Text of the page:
So again, a lot of work done there. And I would tell you that one of the reasons why that's worked really well and you heard mention of this from Rustin, and I think this is really important for everybody to think about long term. We pulled Lee into Greensboro this past year. And now we have a collective team working together, Lee developing strengths that they learned from Wrangler, Wrangler developing strengths that they learned from Lee, collaborating together, working as a team. It's real -- and a competition, too, a healthy competition for a company, which we love. And then Rustin mentioned earlier about us now bringing in our direct-to-consumer team. So all of our forward-facing businesses now will be headquartered together, which we think is critically important. And I'll tell you 2 other things that really -- are really important because this is playing out for us a little bit with Lee in China, too, is the emphasis that we've had in our strategy on digital a long time ago and how that has, through this situation, obviously, been critically important. We talked a lot about -- and we had questions from people about why aren't you building more stores?

Well, we focused on building out our digital, and we think that has been a really accretive part of our strategy. And I'll leave you with this. At this point in time, we have 2 really great brands, but those brands also offer a great value. And I mentioned a little bit in my script about how our business is pretty strong right now. We started to see a strengthening in our business at the end of April. And here, it's really picked up in the beginning of May. And that has to do with our strategy, the strategy we put in place, the strategy we're implementing. Now listen, our strategy is going to evolve over time, and we're going to continue to do things that we need to do to go ahead and grow this business going forward. But right now, we're pleased with where we are. We're going through a really difficult time with the rest of the world, but we like how we have aligned our strategy and our people, and we're really pleased with how the second half is shaping up. So thanks for the questions, Bob, and I hope you and your family are doing well.

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Operator [6]

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Our next question today is coming from Erinn Murphy from Piper Sandler.

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Erinn Elisabeth Murphy, Piper Sandler & Co., Research Division - MD & Senior Research Analyst [7]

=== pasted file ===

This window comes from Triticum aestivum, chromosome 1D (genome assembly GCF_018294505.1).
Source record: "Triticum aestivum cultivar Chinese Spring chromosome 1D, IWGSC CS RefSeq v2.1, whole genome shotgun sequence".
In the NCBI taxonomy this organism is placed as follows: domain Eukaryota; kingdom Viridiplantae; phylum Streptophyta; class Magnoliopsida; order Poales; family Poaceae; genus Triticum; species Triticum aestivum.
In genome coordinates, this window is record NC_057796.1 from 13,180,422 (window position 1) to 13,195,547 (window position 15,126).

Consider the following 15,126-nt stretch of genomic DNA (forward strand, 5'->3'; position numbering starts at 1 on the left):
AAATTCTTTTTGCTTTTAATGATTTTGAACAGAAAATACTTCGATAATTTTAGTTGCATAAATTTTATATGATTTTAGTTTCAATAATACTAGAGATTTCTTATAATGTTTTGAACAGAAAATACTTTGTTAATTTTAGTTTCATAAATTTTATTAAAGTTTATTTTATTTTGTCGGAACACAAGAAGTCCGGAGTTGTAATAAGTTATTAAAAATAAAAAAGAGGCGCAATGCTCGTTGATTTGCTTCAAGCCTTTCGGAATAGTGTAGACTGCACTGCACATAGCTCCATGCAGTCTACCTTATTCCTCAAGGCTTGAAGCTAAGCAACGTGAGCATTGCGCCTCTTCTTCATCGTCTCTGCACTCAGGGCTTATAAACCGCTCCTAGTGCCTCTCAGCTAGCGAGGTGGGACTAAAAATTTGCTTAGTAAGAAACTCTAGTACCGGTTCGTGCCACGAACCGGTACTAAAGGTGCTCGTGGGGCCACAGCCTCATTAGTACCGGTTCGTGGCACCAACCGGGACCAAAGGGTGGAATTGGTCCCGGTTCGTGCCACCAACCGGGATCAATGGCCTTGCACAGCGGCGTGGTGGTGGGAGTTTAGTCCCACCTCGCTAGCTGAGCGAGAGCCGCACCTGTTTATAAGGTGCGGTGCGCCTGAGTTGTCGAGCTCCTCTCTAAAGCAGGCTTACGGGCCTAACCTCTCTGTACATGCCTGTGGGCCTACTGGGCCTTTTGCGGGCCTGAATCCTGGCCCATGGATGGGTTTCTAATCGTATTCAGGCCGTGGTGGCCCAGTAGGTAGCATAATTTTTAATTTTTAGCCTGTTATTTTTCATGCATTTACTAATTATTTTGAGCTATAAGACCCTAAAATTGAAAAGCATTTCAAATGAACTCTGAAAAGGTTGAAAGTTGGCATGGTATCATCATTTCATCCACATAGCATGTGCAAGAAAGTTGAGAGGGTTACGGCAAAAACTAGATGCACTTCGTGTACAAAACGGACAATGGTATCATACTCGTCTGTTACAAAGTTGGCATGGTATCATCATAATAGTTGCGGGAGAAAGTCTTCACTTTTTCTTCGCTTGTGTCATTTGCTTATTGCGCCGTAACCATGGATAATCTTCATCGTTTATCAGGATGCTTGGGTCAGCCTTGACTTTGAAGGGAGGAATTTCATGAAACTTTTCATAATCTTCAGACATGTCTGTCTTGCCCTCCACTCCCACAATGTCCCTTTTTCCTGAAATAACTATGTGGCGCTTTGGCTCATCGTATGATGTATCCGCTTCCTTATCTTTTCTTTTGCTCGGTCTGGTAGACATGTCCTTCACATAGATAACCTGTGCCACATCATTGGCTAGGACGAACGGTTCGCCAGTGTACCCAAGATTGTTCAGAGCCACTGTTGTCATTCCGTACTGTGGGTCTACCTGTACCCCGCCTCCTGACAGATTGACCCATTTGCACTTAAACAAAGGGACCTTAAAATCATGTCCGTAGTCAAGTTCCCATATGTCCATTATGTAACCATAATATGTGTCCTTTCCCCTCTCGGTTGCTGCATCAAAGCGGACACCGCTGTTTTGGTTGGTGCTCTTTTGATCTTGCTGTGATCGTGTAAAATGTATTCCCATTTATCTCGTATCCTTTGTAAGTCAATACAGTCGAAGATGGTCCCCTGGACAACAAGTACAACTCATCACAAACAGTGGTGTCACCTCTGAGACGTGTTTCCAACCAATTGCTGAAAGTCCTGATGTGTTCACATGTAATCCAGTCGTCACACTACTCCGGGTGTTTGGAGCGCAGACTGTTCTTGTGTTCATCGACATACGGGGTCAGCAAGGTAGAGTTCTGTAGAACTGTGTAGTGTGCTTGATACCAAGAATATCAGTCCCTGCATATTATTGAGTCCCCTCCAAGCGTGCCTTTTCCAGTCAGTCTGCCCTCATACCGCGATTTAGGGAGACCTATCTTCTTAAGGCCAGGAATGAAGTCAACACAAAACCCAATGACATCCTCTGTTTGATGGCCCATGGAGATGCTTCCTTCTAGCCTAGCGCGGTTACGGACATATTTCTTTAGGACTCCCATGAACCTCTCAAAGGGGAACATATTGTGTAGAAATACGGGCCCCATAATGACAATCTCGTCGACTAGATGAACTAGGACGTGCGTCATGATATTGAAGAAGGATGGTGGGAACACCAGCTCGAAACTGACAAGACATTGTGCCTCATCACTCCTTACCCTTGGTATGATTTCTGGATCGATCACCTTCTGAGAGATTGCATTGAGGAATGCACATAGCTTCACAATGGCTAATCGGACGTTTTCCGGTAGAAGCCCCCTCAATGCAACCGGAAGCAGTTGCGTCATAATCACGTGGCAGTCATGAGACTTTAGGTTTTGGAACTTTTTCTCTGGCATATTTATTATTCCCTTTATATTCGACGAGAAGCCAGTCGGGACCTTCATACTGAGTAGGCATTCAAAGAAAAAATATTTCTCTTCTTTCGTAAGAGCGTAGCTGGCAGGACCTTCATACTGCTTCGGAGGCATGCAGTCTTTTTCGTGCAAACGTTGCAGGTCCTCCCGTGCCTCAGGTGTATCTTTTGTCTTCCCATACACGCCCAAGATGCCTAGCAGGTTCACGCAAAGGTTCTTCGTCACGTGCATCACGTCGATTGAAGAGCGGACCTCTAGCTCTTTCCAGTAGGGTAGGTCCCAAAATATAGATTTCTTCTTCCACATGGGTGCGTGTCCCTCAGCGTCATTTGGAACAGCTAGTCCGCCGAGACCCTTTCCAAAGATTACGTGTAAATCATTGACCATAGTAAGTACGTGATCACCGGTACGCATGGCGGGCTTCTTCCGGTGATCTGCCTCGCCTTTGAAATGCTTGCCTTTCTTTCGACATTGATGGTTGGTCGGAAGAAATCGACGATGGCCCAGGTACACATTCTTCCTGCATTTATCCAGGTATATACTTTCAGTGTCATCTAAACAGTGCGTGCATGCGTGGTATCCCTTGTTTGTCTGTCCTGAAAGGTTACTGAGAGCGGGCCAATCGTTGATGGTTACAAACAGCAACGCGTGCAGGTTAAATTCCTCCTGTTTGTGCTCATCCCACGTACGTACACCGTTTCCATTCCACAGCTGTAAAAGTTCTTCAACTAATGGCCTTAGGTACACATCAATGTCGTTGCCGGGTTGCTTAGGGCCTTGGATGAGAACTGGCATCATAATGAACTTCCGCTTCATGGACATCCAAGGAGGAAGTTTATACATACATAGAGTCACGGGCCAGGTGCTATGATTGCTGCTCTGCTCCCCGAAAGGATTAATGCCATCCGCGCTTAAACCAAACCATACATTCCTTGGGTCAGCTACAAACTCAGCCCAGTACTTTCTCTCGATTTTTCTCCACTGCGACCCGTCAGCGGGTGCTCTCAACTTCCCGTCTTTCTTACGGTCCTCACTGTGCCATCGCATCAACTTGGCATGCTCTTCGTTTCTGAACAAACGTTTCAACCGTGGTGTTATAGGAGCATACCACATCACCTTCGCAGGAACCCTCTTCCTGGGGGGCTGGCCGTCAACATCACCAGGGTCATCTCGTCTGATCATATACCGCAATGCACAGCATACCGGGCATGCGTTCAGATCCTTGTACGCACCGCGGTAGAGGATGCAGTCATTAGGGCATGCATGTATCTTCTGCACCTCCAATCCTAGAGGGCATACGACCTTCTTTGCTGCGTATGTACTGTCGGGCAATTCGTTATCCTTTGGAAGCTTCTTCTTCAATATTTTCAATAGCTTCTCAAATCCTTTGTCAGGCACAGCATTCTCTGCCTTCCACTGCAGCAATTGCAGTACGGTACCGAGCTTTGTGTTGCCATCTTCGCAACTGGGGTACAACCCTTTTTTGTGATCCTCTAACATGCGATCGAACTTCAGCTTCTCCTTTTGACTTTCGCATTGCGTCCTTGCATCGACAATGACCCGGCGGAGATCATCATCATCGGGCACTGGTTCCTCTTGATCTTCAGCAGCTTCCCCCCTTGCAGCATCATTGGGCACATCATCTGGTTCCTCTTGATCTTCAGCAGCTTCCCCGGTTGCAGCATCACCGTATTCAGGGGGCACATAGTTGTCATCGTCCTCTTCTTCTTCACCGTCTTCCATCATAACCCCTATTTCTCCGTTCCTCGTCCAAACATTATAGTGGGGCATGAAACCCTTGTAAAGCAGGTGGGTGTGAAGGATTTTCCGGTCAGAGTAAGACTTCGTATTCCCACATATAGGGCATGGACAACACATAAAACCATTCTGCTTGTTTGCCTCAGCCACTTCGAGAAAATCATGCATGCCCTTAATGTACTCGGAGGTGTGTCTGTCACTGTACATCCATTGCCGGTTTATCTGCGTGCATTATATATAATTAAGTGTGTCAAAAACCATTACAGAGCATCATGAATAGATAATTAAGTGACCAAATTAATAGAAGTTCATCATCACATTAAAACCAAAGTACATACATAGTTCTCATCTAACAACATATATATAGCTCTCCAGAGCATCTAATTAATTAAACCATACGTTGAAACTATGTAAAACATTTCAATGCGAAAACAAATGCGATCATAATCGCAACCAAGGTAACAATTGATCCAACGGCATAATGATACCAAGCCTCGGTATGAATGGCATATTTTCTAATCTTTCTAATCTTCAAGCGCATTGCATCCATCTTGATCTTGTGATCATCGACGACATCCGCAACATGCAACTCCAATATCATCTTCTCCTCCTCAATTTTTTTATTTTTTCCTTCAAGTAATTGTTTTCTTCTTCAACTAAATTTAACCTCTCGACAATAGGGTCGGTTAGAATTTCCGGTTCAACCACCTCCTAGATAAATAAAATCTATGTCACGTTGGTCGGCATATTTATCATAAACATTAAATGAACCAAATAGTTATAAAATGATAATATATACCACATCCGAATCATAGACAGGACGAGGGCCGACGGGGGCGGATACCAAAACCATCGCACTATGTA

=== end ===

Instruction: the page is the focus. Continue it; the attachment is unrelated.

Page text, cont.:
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Great. Hope you are all healthy and safe. A couple of questions for me as well. Maybe just following up, Scott, on the last thing you were saying. And curious if you could speak to kind of what sell-through specifically looks like exiting the quarter here in North America. And then in April, if you can comment on kind of quarter-to-date, just given you guys are in a unique position that you've had channels that are actually open? And then the second question, probably more for Rustin on inventory. Can you just talk about which quarter you expect inventory to peak in? And then maybe a little bit more on your inventory management actions. How you're thinking about outlets? Can you liquidate U.S. inventory in China? Just curious on some of the actions you're thinking of taking going forward.

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Scott H. Baxter, Kontoor Brands, Inc. - President, CEO & Director [8]

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Sure. So Erinn, let me start with China, a very important market for us. We've seen nice progression. I would call it moderate progression every week, which to me is the most important thing. I don't think any of us thought that this thing was going to go back to normal in 30-, 60-, 90-day period of time. But what's happened is and what we're monitoring and what we're pleased with is that we've seen week-to-week progression in the business. So at some point in time, we'll get back to normal, and then we'll get back to growth. But for us, not taking a step back has been really critical, seeing the consumer come back, seeing our digital business come back and the consumer reengaging with our brand, having all of our stores open. Our partner stores are really critical and important to our strategy over there. So pleased with what's happening from a recovery in China. But again, I'm more pleased with the fact that it's been steady and not something that's been spiking or anything like that. So pleased with that.